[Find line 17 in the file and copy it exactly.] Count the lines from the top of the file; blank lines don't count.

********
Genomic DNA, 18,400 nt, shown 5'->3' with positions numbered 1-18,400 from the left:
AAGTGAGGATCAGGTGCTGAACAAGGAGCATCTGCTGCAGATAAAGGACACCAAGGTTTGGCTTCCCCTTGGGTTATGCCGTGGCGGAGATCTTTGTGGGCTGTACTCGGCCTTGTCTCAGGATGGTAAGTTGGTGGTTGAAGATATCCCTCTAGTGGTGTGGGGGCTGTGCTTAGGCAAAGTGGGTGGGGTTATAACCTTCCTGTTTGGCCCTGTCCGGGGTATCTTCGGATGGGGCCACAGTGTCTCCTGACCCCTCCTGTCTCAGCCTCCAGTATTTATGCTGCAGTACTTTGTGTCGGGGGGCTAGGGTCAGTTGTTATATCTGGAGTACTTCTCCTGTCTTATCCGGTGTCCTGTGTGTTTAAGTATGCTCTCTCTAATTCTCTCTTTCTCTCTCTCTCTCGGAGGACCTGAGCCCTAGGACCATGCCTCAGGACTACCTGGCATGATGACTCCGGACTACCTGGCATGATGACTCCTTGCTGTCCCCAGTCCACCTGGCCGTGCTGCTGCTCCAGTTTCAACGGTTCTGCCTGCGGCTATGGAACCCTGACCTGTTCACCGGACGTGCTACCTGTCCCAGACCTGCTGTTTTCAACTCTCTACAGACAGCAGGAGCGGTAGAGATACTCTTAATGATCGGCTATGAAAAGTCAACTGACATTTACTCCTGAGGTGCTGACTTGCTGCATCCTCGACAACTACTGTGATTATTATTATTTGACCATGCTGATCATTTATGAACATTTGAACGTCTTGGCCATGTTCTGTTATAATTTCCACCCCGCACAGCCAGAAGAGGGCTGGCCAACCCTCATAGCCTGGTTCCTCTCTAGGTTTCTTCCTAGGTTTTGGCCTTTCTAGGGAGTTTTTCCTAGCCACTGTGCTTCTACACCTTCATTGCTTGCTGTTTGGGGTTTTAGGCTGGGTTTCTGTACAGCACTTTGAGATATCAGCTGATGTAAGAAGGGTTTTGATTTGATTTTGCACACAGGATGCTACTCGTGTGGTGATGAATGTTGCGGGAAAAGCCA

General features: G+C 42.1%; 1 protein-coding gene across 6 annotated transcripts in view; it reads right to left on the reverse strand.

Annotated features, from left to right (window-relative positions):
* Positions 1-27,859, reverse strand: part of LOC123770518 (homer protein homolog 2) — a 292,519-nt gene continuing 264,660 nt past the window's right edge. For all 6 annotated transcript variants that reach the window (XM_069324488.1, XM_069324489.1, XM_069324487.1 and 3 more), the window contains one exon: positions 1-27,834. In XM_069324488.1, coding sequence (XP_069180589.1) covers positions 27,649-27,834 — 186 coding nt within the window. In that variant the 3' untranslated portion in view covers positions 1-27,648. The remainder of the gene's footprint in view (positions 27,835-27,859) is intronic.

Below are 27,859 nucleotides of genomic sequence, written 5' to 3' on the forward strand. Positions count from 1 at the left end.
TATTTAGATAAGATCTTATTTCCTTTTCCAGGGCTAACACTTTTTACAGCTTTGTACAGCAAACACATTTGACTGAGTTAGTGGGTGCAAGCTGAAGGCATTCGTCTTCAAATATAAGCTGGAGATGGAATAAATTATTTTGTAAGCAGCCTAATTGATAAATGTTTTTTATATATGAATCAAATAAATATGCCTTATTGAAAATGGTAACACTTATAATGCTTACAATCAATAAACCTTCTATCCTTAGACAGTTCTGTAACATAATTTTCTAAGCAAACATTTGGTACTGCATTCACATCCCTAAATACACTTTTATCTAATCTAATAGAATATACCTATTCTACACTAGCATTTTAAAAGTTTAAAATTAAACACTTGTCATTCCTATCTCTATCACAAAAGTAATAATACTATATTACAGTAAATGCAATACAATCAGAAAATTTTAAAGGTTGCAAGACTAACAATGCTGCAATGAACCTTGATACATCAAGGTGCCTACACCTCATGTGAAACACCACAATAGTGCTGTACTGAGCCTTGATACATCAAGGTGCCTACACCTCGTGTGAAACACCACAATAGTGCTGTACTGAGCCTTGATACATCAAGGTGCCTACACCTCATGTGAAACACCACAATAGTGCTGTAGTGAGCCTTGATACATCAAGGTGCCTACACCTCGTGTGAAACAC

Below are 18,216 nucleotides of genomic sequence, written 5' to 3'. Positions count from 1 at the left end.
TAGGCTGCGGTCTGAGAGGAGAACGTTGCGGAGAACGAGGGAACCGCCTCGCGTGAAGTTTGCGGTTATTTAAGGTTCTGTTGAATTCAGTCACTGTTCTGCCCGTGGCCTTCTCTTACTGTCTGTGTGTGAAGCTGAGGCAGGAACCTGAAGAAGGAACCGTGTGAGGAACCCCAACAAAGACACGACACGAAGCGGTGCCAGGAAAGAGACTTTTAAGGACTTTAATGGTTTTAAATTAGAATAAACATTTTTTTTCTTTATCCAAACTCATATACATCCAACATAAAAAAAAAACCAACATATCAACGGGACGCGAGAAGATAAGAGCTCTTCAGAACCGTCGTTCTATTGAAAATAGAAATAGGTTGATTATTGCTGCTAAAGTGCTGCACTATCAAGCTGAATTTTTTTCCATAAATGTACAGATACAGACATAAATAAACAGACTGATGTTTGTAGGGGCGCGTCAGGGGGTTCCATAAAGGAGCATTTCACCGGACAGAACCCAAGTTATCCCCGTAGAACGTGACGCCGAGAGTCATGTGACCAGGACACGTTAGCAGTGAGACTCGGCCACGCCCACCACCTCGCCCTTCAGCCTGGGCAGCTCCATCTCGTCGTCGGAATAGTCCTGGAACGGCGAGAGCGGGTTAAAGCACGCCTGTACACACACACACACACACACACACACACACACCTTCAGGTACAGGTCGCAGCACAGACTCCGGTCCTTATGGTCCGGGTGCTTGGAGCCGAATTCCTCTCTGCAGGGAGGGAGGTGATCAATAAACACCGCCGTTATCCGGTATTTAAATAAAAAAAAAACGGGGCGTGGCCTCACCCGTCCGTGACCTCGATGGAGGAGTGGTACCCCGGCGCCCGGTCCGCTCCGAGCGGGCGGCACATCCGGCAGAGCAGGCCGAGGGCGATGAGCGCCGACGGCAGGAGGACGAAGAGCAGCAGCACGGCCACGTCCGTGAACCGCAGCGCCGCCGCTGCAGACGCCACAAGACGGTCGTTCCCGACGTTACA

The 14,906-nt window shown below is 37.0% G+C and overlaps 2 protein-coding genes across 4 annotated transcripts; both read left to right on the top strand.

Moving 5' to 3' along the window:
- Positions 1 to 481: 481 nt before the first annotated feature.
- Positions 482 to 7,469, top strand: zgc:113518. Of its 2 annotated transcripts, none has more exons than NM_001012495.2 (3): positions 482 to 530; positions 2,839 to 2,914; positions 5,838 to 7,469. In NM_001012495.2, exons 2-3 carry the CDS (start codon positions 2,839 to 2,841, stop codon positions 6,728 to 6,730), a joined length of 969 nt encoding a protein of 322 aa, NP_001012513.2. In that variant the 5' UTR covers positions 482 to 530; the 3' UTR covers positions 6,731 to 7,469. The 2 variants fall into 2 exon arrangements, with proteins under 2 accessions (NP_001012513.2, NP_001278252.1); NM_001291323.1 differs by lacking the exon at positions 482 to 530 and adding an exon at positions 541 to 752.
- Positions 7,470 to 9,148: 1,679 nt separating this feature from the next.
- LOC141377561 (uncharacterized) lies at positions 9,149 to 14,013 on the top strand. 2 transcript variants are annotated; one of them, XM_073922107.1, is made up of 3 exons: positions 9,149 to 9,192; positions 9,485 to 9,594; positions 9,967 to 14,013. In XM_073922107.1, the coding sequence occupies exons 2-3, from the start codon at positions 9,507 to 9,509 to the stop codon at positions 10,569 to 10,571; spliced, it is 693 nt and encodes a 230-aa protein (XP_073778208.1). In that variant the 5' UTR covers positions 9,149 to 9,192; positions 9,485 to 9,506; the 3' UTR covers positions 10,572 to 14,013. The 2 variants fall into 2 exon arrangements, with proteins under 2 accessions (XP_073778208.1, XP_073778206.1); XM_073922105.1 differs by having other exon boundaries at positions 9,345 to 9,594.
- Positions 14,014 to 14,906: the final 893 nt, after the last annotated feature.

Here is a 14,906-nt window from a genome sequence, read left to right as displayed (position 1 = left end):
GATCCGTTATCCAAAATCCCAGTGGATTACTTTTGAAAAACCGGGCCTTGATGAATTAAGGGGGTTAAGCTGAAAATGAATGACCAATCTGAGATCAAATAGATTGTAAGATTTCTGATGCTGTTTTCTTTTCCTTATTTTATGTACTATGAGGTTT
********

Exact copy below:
Here is a 14,906-nt window from a genome sequence, read left to right as displayed (position 1 = left end):